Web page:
Probation and parole are often used interchangeably, but they represent very different parts of a legal sentence. If an offender is conditionally released from incarceration, it’s important for the former prisoner to know his or her legal status.
Definition of Probation
Probation is the release of someone convicted of a crime back into the community instead of going to or remaining in jail. After the court convicts someone of a crime, it can choose the type of criminal sentence (within the legal system’s guidelines) that may or may not include jail time. After serving the sentence, the system can release an individual on probation. Also, the offender can receive probation instead of serving jail time.
Definition of Parole
Parole is a conditional release of a prisoner already serving a sentence in prison. A public official referred to as a parole officer supervises any individual released on parole. As a condition of the release, the former prisoner has to abide by certain rules. Failure to do so constitutes a violation. Violations mean the parole officer can return the offender to prison.
Parole and probation law
Parole and probation law in different states are each subject to the court system and the legal rules at the state and federal levels.
An individual, who committed crimes and after being found guilty and gained release on parole or probation is still subject to certain behavioral qualifications. This means the judge will dictate what rules the offender has to follow to avoid jail time or additional jail time.
For example: In some states a lawyer can argue that a person with a minor charge like a marijuana drug conviction should receive a probationary period instead of jail time because they never committed a crime before. The idea here is that everybody makes mistakes so people should have a second chance to stay on the right side of the law.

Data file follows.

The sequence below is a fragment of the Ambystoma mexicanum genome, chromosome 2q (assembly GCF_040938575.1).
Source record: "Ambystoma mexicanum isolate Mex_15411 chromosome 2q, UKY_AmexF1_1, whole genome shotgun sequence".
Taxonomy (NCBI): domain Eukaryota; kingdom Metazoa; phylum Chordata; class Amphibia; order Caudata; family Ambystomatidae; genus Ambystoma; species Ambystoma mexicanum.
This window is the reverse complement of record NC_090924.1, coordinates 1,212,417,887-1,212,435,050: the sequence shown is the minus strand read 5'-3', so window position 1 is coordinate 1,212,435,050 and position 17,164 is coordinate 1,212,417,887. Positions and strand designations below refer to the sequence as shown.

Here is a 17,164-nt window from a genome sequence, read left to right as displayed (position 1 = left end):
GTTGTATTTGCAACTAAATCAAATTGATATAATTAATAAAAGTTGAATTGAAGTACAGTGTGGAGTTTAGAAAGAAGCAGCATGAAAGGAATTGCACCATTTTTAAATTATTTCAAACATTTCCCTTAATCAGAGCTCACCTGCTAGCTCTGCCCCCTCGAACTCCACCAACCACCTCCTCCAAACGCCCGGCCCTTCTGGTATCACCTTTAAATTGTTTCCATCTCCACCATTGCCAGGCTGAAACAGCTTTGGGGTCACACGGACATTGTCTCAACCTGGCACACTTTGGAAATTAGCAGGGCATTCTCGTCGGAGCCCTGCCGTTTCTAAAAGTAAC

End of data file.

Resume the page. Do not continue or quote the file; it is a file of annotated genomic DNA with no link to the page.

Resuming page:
The court will typically require an individual released on parole to:
- get and maintain a job
- avoid any drugs or alcohol
- avoid victims of their previous crimes
- avoid committing any new crimes
- regularly check in with the parole officer
Parole and probation violation
Now, if a minor in the example above receives probation, they must follow certain rules the judge determines. The minor may have to check in with a probation officer regularly, pass regular drug tests every few weeks, and complete community service hours for a certain length of time. Any failure to do these items means that instead of being allowed to remain out and about on probation, they have to serve the rest of their sentence in jail.
In other situations, an individual already incarcerated in jail or prison might shorten the length of their incarceration if that person has an attorney who argues that the prison sentence or jail sentence should be reduced because of good behavior. In these situations, the attorney and the person convicted will attend legal hearings, and a judge can decide that because of this good behavior and causing no problems so far during the sentence, the sentencing process will change so they receive release on probation or parole.
In cases like these, there are still strict rules regarding the offender’s activities once they are released on probation or parole. For people released from prison, failure to check in with a parole officer typically constitutes a violation of parole and can mean that the individual has to serve the rest of the sentence in prison. If a prisoner on parole breaks a law (mostly felonies, sometimes a misdemeanor), the court will likely reject parole and send the offender back to prison. If, however, they run a stop sign and get a citation for that, chances are a judge won’t send them back to prison for something so simple, but the judge still will require regular adherence to the rest of their conditions for release.